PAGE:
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Rights Group Welcomes State Secret Reforms, Says Legislation Still Needed
“The administration’s policy reform is a welcomed improvement and will help to ensure that the state secrets privilege is not abused. Now Congress must do its part and act on pending legislation to ensure an appropriate balance of powers on national security matters,” said Devon Chaffee, counsel for Human Rights First. “Legislation is needed to mandate greater transparency and to restore the proper role of the courts as a check on executive power— not only for this administration, but for future administrations.”
The states secret privilege is a common-law rule that allows the government to block the discovery of information when it believes disclosure would harm national security. Since September 11, 2001, the government has invoked the state secrets privilege in cases challenging extraordinary rendition, torture and warrantless domestic surveillance - seeking dismissals of these lawsuits at the pleadings stage before any evidence is requested or produced. Many courts have accepted the government’s claims of risk to national security without independently reviewing the information itself in order to assess whether the information could be disclosed without undue risk, or whether lawsuits may proceed without it.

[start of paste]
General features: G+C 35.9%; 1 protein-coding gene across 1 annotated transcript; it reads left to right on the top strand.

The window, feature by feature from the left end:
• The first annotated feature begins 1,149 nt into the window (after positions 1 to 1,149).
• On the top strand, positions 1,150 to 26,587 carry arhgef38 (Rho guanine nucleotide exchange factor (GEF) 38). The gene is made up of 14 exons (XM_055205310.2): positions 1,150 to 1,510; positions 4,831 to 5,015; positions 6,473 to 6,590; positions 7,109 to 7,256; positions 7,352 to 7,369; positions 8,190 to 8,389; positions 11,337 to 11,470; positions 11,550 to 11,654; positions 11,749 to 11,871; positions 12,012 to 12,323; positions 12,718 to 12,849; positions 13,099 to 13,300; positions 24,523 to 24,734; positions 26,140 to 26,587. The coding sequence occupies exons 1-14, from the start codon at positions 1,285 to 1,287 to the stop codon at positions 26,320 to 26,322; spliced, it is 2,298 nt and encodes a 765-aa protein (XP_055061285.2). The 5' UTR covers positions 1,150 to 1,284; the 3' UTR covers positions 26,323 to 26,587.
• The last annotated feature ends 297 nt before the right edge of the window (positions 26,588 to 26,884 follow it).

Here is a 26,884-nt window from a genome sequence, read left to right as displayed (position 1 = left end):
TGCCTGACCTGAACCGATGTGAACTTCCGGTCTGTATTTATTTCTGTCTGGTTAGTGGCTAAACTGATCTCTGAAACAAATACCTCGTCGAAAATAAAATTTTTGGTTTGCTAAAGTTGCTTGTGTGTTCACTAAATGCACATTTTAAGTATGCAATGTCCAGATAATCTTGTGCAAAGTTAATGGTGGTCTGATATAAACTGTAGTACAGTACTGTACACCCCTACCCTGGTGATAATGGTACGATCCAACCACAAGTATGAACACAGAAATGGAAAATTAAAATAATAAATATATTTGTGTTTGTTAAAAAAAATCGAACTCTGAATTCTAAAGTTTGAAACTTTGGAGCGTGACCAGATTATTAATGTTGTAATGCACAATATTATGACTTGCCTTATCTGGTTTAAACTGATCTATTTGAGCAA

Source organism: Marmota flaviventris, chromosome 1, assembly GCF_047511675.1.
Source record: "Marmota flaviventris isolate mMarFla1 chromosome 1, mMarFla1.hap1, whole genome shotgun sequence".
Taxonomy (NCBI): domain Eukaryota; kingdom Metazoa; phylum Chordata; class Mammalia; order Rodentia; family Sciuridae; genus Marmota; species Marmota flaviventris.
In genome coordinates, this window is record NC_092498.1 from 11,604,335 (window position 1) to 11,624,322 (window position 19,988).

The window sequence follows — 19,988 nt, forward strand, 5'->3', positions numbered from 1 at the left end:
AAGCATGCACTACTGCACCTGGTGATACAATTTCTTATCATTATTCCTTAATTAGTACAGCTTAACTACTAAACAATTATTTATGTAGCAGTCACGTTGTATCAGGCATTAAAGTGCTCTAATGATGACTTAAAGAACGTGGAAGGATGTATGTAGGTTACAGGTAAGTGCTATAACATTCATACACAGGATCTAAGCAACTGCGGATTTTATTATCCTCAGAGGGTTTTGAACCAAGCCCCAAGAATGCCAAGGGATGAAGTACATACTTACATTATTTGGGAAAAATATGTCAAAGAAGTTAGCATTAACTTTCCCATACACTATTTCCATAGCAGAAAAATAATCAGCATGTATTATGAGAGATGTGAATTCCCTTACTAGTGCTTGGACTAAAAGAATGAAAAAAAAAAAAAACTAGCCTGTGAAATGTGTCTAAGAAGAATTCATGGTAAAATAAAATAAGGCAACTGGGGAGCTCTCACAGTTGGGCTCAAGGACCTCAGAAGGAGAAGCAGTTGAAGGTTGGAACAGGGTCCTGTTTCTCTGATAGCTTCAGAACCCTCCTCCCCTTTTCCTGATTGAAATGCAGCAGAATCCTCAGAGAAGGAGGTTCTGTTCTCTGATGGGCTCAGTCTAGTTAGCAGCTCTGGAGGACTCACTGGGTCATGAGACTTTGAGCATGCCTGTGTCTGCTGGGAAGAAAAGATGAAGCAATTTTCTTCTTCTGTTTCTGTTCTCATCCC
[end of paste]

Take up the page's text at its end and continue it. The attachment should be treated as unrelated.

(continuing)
Human Rights First has maintained that this practice has perpetuated a culture of unchecked executive power on national security and undermined the right of individuals to seek and obtain remedies for human rights violations resulting from government misconduct. To address this concern, the group has voiced support for pending legislation that would require courts to independently examine the information for which the government asserts a privilege and decide whether disclosure of the information would pose an unreasonable risk to national security. In February, Human Rights First sent a letter in support of the House and Senate versions of the State Secret Act.